The dotcom bubble got its name from the URL suffix “.com.” The American internet companies springing up in response to the dotcom tide were called “dotcom companies.”
Here’s why the dotcom bubble burst:
It was unstable. The burst was long-coming, but most investors couldn’t see it because they were carried away by the enthusiasm of the new “tech era.”
Who would pass up an opportunity to be part of something huge?
So, investors kept jumping onto the bandwagon, scaling the internet stock prices higher and higher, paying little attention to established market fundamentals.
Of course, looking back now, it’s easy to see that laws of valuation were pretty much ignored. It’s just that people didn’t see it that way then.
Can we learn from what happened to avoid history repeating itself?
Better question is, what can you learn from the tech bubble to help keep your personal finances secure?
We’ve got you covered.
Here are five lessons you can learn from the dotcom bubble that will help in your personal finance decisions:
1. Avoid Being Swept Up by the Masses
One of the biggest mistakes investors made during the tech boom was blinding following the masses. This is not a new thing — stock frenzy is real.
Back then, people were excited about the internet’s revolutionary potential. It was big and showing results.
What’s known today as the fear of missing out (FOMO) naturally kicked in, and people ignored the basic principles of investing.
The lesson to learn here is that price doesn’t always equal value. Lots of factors can drive up asset prices, but if underlying performance doesn’t reflect or justify the heightened prices, a downturn is almost inevitable.
Take your time to carry out proper market analysis if you’re looking to invest. Don’t rush into anything blindly out of the fear of missing out, even if everyone you know is doing just that.
2. Get Out While You Can
Excitement was the main reason why the stock market rallied during the dotcom bubble.
You see, the internet was going to change the world. That wasn’t fantasy. But what investors failed to consider was how long a new idea takes to establish a solid base.
Today, the internet is a part of every aspect of today’s world, but it took decades to get to this point. Along the way, hundreds of internet companies entered the market only to go bankrupt.
This is an important lesson:
If you’re seeing short-term profits but the numbers don’t point to long-term success, take your cut and get out while you can.
Should you shy away from making ambitious decisions or benefiting from obvious financial opportunities?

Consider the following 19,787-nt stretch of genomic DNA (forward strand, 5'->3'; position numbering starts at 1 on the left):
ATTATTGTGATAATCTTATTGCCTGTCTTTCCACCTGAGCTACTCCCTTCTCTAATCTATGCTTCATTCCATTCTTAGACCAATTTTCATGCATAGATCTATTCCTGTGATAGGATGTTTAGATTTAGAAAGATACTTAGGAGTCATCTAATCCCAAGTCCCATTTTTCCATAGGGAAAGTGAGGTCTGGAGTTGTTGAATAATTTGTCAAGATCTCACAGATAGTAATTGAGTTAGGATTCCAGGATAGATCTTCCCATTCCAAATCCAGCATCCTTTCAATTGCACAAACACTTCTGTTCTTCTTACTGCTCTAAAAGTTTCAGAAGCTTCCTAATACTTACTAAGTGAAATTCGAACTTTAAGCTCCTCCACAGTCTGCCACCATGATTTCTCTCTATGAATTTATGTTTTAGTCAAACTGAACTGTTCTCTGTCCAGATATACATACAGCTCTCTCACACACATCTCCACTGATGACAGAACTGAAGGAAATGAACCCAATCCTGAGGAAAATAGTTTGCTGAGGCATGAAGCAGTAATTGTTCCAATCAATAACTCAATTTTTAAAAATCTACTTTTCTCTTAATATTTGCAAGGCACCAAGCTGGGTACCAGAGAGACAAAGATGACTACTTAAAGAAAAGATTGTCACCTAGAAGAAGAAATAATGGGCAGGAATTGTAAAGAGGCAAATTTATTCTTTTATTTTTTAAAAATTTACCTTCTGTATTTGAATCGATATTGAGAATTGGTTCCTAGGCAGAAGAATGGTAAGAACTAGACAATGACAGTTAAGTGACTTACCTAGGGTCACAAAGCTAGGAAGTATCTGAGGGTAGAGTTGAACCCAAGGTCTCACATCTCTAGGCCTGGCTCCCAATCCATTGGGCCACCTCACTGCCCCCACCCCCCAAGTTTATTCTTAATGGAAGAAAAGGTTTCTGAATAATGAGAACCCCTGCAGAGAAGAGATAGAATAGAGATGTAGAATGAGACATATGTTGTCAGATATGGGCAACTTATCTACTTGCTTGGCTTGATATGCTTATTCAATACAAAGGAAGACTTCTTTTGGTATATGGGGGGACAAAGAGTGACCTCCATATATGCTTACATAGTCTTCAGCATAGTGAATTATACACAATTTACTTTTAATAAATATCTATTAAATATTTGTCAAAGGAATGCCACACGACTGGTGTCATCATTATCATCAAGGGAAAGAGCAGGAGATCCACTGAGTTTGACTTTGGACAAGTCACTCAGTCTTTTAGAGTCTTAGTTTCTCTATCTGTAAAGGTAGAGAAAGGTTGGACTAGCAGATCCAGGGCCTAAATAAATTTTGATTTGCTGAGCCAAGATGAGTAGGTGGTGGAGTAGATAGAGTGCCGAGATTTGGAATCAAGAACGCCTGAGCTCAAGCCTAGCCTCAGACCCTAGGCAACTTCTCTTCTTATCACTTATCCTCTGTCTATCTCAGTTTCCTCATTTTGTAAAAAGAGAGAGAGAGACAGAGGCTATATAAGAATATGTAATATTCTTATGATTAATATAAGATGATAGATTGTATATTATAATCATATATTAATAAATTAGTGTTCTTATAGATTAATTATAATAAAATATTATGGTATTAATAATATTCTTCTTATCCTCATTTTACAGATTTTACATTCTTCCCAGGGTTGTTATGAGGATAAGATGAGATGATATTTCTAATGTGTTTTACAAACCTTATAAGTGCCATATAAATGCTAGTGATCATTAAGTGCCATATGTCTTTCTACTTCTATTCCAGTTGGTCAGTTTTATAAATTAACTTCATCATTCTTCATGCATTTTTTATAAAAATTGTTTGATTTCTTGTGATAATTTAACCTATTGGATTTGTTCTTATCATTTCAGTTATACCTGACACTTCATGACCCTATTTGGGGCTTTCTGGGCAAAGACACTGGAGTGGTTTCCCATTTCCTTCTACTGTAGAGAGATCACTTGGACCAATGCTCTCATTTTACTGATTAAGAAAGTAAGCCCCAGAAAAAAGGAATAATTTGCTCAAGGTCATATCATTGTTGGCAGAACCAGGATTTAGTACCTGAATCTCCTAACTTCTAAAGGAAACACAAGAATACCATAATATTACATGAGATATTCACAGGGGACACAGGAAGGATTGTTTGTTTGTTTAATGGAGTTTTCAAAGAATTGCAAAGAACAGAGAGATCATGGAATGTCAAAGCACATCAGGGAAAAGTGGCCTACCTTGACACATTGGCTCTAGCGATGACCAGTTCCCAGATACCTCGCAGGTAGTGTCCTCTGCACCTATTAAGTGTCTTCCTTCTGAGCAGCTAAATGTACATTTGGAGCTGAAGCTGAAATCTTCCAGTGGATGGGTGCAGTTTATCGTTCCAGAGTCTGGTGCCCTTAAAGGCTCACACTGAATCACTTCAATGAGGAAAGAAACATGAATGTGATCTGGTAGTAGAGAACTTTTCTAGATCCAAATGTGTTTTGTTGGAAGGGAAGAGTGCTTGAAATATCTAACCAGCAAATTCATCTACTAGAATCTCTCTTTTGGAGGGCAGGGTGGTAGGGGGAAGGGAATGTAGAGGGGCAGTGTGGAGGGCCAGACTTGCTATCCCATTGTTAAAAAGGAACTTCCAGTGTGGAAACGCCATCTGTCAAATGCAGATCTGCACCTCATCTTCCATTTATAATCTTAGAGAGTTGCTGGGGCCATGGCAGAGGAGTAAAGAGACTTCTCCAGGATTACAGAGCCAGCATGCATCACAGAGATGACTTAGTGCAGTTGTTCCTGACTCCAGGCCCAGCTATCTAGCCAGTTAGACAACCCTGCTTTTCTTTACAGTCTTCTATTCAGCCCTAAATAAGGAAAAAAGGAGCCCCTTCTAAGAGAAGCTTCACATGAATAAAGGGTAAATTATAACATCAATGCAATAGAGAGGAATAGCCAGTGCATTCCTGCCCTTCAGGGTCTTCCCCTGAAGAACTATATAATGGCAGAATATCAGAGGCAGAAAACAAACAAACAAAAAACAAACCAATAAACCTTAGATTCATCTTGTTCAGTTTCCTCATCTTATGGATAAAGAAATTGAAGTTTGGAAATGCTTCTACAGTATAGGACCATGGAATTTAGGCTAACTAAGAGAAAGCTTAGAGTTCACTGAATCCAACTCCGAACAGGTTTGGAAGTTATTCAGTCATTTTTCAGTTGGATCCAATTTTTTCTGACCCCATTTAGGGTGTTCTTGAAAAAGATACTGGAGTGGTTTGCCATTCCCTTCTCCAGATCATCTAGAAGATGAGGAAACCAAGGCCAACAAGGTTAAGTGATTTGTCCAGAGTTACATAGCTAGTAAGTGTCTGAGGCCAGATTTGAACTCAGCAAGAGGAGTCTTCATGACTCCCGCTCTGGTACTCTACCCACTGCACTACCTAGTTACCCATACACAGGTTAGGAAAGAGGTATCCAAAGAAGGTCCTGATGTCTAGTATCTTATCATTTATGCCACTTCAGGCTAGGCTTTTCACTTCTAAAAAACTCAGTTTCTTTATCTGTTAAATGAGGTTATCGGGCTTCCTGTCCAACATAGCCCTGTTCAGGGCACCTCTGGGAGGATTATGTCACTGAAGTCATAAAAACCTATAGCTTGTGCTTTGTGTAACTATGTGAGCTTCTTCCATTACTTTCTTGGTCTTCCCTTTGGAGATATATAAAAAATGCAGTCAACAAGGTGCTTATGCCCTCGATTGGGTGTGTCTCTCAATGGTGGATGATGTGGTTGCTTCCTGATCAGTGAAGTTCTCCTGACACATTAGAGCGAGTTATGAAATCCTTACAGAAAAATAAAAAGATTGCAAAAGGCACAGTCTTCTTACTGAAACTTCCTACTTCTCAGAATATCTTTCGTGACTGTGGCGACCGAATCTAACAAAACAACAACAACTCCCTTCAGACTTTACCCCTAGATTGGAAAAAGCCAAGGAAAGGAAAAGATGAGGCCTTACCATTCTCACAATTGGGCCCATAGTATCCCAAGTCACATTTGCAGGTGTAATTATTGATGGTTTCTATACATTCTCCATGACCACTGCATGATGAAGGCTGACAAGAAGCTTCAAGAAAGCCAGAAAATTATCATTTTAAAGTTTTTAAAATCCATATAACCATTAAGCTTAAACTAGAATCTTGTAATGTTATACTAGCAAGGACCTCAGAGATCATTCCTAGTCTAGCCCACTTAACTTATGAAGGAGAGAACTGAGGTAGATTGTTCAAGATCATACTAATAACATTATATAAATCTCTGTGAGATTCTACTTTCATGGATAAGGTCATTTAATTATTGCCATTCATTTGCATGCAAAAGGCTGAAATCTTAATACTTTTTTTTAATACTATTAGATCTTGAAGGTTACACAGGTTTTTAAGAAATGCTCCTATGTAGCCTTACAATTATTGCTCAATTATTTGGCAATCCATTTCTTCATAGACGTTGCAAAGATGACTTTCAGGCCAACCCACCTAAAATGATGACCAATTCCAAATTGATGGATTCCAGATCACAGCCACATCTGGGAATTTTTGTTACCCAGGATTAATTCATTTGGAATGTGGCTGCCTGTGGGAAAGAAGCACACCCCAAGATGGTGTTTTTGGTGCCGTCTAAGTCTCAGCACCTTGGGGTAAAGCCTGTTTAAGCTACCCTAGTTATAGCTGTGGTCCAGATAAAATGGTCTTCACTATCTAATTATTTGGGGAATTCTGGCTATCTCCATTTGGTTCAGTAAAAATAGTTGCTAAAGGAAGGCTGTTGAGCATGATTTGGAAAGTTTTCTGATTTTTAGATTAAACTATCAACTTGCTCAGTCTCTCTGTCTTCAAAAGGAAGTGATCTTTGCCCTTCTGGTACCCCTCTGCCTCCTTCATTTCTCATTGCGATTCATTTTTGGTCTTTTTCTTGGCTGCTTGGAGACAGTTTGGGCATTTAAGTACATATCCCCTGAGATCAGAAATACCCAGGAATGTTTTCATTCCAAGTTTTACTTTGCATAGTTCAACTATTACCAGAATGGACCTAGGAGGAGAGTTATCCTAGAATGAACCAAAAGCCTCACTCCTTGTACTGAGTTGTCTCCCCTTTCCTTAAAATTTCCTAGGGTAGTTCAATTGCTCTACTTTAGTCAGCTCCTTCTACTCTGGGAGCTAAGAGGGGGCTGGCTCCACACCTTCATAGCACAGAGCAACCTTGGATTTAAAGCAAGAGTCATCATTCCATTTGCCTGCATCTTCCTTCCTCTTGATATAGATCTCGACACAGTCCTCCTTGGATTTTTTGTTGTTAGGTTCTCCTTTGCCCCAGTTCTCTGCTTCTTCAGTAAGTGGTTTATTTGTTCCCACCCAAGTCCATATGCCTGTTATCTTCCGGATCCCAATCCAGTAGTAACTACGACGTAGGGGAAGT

No. However, learn to recognize sheer momentum for what it is.
3. Spread Out Your Investments
The moment you start looking into ways to grow your finances, whether through buying stocks or investing in other assets, professionals will advise you to spread out your investment.
You’ll often hear people call this “diversifying your portfolio.” That basically means spreading out the risk so you don’t lose everything on one bad investment.
This is a lesson many people have learned the hard way.
Granted, going all-in may mean you get to sip margaritas on some exotic beach sooner. But that’s only if things pay out.
To stay safe, you’re probably better off sticking to small milestones and smaller risks.
4. Approach IPOs With Caution
Initial Public Offerings, or IPO stocks, can be a hit or a miss. Many new companies with terrible foundations and unrealistic expectations filled the market during the dotcom boom.
Nothing has really changed when it comes to IPOs. They usually generate a lot of buzz, and some of these stocks may rally when they first hit the market, but that doesn’t make them good investments.
Most IPOs struggle, and some eventually end up going bankrupt.
The longer a company has been around, the more likely it is to have a solid foundation and reasonable growth metrics. Plus, some established companies pay dividends, which reward you for holding your shares even when the company performs poorly.
So, tread with caution when it comes to newly public companies.
5. Prepare for the Worst
It’s not easy to predict a financial downturn.
Sure, there were red flags in the late ‘90s, but to most people, they only became clear later. People were faced with a new industry that they didn’t know much about, and it was a race to try and figure it out.
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Thing is, you can be cautious all you want, but considering market movements are unpredictable, you should always have a strategy to shield yourself in case the worst happens.
You can apply this lesson to most of your financial decisions.
Here are examples of financial preparations to make in case of a worst case scenario:
- Creating an emergency fund
- Diversifying investment portfolio
- Getting insured
- Moving to liquid accounts
Can past mistakes help us avoid financial blunders?
Not entirely but yes.
There’s a lot to learn from the dotcom bubble. It happened at a time when investors didn’t really know how to approach lucrative deals and so emotions ran high, driving the frenzy.
Today, you’d know what you’re getting yourself into before touching overvalued assets. This is a lesson learned.
Image Credit: personal finance lessons by unsplash.com
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